Trigun initially won’t leave a great impression on you. That’s the honest truth. Give it a chance to get going though, and you won’t regret it. Trigun’s story centers around a gunslinger known as Vash the Stampede, or otherwise known as the Humanoid Typhoon. He has these monikers because Vash has the uncanny ability for everything around him to be mysteriously destroyed. Once you actually meet the guy though, you realize that he’s as sweet as a kitten and absolutely detests violence and death. He detests it so much that despite the 60 billion double dollars on his head, he won’t kill any of the bounty hunters after him or even kill any villains who try to harm his friends. Vash will reluctantly injure them, but that’s it. Just who is this man and where did he come from? These answers, and others, are revealed in a meticulously brilliant manner. Trigun is about life, and how precious it is, and Vash is the perfect dude to explain it to you. Also, Trigun has the coolest support character, the cross toting priest Nicholas D. Wolfwood.

2. Cowboy Bebop



Cowboy Bebop is cool. It’s a show about four (initially two) bounty hunters set in the backdrop of the far future in outer space on the ship The Bebop. The show is hip and is backed up with a mellow jazz soundtrack done by the eclectic group The Seatbelts. Cowboy Bebop is, like its lesser spiritual successor, Samurai Champloo, episodic. Don’t let that fool you into thinking that it’s a throw-away plot though. Cowboy Bebop shines as a tale of camaraderie through hardship. The Bebop’s crew consists of Spike, the laid back but kickass main character of the story, to Jet, the former police detective with a robotic arm, to Faye, a beautiful young woman with a mysterious past, to Ed, a little girl who’s a whiz at computer hacking. While they never would admit it, they are a family. They catch bounties to scratch on by, but sooner or later, bigger events shape up and confront the Bebop crew, and each must face their destiny. The show consists of epic gun shoot-outs to a wonderful film-noir feel that recalls movie classics like Chinatown… only in space. The final showdown with the series’ main bad guy, Vicious, is basically Rambo in anime form. It’s badass. Cowboy Bebop is art and it is flawless, but it’s still not my favorite animated series.

1. Dragon Ball Z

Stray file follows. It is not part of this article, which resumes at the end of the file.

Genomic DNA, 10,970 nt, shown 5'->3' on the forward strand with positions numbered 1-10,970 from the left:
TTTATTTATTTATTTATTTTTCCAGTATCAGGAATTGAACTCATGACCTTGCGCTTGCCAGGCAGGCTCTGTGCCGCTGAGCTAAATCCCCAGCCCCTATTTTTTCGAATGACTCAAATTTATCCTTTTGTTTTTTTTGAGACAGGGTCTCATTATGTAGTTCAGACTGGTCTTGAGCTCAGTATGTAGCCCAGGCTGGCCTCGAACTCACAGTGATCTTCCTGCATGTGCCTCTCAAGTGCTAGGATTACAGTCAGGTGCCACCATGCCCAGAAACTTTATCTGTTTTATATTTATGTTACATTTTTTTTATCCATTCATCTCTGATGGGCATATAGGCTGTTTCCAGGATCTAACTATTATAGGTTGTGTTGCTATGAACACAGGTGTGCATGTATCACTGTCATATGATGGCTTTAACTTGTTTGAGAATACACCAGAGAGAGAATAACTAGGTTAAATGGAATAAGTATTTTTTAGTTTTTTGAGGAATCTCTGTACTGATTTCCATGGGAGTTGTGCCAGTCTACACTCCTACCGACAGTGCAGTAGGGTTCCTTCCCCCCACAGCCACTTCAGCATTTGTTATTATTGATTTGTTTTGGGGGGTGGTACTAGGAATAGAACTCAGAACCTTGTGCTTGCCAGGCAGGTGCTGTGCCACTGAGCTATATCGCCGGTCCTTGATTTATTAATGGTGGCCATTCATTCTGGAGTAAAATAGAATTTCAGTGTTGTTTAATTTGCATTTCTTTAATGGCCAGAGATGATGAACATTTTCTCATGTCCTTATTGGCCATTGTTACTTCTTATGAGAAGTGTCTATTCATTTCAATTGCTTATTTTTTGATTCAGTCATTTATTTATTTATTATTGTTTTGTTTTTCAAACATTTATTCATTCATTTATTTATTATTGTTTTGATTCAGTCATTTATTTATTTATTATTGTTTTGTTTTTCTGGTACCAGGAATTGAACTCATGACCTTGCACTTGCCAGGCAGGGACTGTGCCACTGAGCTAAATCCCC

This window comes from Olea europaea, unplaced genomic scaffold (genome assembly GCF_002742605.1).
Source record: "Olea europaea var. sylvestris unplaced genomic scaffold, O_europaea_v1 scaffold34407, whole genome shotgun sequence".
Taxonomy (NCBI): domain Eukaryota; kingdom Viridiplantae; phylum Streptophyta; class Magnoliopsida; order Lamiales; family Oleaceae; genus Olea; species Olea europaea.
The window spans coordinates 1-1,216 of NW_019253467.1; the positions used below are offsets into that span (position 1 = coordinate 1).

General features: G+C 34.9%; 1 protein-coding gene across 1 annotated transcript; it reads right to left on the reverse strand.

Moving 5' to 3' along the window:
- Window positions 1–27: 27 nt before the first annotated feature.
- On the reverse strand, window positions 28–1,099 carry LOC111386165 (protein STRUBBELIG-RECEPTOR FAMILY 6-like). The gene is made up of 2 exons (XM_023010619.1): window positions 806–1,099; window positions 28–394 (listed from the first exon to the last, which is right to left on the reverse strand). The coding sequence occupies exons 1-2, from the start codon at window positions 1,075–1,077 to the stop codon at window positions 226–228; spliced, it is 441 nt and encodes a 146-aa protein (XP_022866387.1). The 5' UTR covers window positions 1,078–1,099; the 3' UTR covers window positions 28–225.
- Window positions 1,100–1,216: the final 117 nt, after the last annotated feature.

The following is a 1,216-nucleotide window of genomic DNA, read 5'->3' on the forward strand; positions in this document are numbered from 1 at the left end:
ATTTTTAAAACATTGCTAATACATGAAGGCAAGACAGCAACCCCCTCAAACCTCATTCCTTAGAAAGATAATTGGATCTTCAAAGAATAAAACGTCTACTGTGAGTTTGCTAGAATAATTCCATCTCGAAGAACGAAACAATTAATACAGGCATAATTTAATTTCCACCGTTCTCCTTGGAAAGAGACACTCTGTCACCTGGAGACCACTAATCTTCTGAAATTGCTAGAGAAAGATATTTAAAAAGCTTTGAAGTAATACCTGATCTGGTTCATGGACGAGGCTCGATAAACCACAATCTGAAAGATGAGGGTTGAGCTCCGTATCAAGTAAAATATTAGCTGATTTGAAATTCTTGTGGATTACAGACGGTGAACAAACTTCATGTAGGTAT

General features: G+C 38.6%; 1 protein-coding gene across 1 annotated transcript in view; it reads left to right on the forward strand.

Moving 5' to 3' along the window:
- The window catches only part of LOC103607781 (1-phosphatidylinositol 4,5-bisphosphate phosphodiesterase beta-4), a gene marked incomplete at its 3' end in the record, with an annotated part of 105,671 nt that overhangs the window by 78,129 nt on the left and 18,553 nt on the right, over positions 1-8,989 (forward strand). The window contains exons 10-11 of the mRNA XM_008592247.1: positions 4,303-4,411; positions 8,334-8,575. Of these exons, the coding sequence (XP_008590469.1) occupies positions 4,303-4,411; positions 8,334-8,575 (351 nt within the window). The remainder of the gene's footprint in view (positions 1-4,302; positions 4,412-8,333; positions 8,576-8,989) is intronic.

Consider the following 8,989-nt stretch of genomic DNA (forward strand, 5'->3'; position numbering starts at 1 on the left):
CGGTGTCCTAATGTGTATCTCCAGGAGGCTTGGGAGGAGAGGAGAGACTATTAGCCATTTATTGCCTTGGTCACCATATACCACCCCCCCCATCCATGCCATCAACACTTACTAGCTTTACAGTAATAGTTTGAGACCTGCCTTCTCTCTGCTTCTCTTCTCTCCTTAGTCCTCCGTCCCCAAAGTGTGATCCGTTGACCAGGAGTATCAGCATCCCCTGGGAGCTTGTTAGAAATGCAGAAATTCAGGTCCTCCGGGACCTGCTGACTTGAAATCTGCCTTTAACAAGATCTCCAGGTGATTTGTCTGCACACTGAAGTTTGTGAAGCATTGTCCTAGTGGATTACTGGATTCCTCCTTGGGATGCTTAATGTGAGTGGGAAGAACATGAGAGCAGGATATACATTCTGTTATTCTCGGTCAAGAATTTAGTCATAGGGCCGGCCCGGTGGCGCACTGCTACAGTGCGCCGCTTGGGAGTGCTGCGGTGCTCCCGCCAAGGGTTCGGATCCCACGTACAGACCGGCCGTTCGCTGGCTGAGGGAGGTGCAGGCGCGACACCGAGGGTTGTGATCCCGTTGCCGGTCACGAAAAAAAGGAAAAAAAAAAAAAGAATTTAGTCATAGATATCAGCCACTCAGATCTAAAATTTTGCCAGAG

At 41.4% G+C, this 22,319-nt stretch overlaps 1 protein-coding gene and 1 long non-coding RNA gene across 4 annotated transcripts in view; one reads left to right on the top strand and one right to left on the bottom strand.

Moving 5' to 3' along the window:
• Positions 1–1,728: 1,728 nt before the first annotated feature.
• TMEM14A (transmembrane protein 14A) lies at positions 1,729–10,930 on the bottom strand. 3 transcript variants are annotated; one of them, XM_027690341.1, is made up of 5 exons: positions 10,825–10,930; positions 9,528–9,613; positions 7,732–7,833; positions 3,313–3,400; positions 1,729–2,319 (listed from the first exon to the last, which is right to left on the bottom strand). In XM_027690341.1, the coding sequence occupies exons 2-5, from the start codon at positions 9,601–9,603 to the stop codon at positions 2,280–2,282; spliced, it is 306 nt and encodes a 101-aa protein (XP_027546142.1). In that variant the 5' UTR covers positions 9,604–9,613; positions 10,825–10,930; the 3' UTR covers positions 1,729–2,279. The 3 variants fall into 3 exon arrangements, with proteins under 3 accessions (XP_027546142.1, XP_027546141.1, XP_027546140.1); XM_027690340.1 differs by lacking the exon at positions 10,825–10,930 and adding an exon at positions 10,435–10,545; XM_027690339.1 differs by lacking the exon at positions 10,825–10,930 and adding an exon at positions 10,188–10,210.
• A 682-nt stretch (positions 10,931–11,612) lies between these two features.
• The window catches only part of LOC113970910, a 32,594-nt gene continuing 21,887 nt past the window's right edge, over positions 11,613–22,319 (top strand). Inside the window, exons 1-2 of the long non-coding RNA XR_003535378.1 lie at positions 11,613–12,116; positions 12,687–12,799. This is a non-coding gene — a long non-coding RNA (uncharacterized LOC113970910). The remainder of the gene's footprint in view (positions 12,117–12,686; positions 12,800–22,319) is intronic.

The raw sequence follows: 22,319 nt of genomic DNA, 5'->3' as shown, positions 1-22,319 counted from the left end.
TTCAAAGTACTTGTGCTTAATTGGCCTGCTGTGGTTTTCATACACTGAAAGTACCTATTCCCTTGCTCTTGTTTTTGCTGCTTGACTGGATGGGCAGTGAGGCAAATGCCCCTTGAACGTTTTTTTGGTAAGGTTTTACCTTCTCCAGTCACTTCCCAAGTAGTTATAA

I honestly don’t even know where to begin talking about Dragon Ball Z. It’s a cultural phenomenon, but more than that, it was my childhood. I used to run home after school just to catch Dragon Ball Z on Cartoon Network’s anime block, Toonami. I remember the pumping electronic rock soundtrack by Bruce Falconer. I remember the crazy fights with Kamehamehas being fired by heroes that could destroy planets with their power. There’s just so much to say about DBZ, and so little space. The characters are just iconic, with Goku, the peaceful alien Saiyan who grew up on earth and will protect life in all of its forms, to the goofy bald headed Krillin, to the wise and battle hardened green Namekian, Piccolo, to Goku’s own young son, Gohan, who has an enormous power hidden deep within him. Out of all the characters though, Goku is the most well-known, and for good reason. I’ll be honest, Goku, although fictional, is a person that inspires me. I actually think that Goku is a role model right up there with Thomas Paine, Martin Luther King, and Gandhi. Yes, I know it sounds ridiculous, but when I was a child, I was literally changed by Goku’s attitude and way of life. He detests violence but will never back down when evil threatens the weak. One of my favorite quotes from him, as he turns into a “Super Saiyan” and fights the evil space tyrant Frieza who has just killed his friend, is this “I am the hope of the universe! I am the answer to all living things that cry out for peace! I am protector of the innocent! I am the light in the darkness! I am truth! Ally to good! Nightmare to you!” This is the stuff of legends. If you want a child to be raised with good morals, let him watch Dragon Ball Z. I’m serious. Goku always does the right thing and even his enemies like the ruthless Saiyan prince Vegeta are changed by his heart and eventually convert to being one of the good guys. The show itself is full of ripped guys shooting energy blasts at each other and doing martial arts so fast that your eyes can barely keep up. The only bad thing about Dragon Ball Z is that the show is full of filler and stupid side-quests. Get past the junk though, and a treasure chest filled with gold awaits. Dragon Ball Z is not only the definitive action anime, it is the greatest animated show that has been made or ever will be made… just stay away from Kai.